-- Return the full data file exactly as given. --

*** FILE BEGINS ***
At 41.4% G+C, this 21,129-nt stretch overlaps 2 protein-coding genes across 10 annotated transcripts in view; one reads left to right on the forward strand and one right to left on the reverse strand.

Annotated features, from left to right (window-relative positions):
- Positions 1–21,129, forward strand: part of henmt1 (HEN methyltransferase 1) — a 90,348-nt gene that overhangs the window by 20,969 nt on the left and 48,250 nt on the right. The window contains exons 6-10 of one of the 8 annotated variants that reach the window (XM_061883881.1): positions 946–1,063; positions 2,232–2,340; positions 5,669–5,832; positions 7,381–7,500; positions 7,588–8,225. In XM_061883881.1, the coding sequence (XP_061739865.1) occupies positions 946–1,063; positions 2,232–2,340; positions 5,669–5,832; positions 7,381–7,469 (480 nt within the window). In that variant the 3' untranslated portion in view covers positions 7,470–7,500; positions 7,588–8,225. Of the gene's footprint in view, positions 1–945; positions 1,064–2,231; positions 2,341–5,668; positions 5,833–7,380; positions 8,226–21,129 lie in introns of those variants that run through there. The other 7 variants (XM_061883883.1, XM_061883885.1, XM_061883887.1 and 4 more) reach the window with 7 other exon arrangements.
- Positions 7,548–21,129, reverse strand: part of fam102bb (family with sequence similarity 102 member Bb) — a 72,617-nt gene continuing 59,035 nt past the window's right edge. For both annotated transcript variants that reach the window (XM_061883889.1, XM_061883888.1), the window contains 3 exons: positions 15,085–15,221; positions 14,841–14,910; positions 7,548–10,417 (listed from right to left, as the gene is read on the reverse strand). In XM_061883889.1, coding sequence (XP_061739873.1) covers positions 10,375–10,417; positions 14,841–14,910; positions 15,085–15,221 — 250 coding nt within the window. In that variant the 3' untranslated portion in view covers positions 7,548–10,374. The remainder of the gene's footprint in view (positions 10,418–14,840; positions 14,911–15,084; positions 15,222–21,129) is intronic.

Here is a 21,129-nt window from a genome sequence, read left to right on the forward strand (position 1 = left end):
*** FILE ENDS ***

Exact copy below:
At 41.4% G+C, this 21,129-nt stretch overlaps 2 protein-coding genes across 10 annotated transcripts in view; one reads left to right on the forward strand and one right to left on the reverse strand.

Annotated features, from left to right (window-relative positions):
- Positions 1–21,129, forward strand: part of henmt1 (HEN methyltransferase 1) — a 90,348-nt gene that overhangs the window by 20,969 nt on the left and 48,250 nt on the right. The window contains exons 6-10 of one of the 8 annotated variants that reach the window (XM_061883881.1): positions 946–1,063; positions 2,232–2,340; positions 5,669–5,832; positions 7,381–7,500; positions 7,588–8,225. In XM_061883881.1, the coding sequence (XP_061739865.1) occupies positions 946–1,063; positions 2,232–2,340; positions 5,669–5,832; positions 7,381–7,469 (480 nt within the window). In that variant the 3' untranslated portion in view covers positions 7,470–7,500; positions 7,588–8,225. Of the gene's footprint in view, positions 1–945; positions 1,064–2,231; positions 2,341–5,668; positions 5,833–7,380; positions 8,226–21,129 lie in introns of those variants that run through there. The other 7 variants (XM_061883883.1, XM_061883885.1, XM_061883887.1 and 4 more) reach the window with 7 other exon arrangements.
- Positions 7,548–21,129, reverse strand: part of fam102bb (family with sequence similarity 102 member Bb) — a 72,617-nt gene continuing 59,035 nt past the window's right edge. For both annotated transcript variants that reach the window (XM_061883889.1, XM_061883888.1), the window contains 3 exons: positions 15,085–15,221; positions 14,841–14,910; positions 7,548–10,417 (listed from right to left, as the gene is read on the reverse strand). In XM_061883889.1, coding sequence (XP_061739873.1) covers positions 10,375–10,417; positions 14,841–14,910; positions 15,085–15,221 — 250 coding nt within the window. In that variant the 3' untranslated portion in view covers positions 7,548–10,374. The remainder of the gene's footprint in view (positions 10,418–14,840; positions 14,911–15,084; positions 15,222–21,129) is intronic.

Here is a 21,129-nt window from a genome sequence, read left to right on the forward strand (position 1 = left end):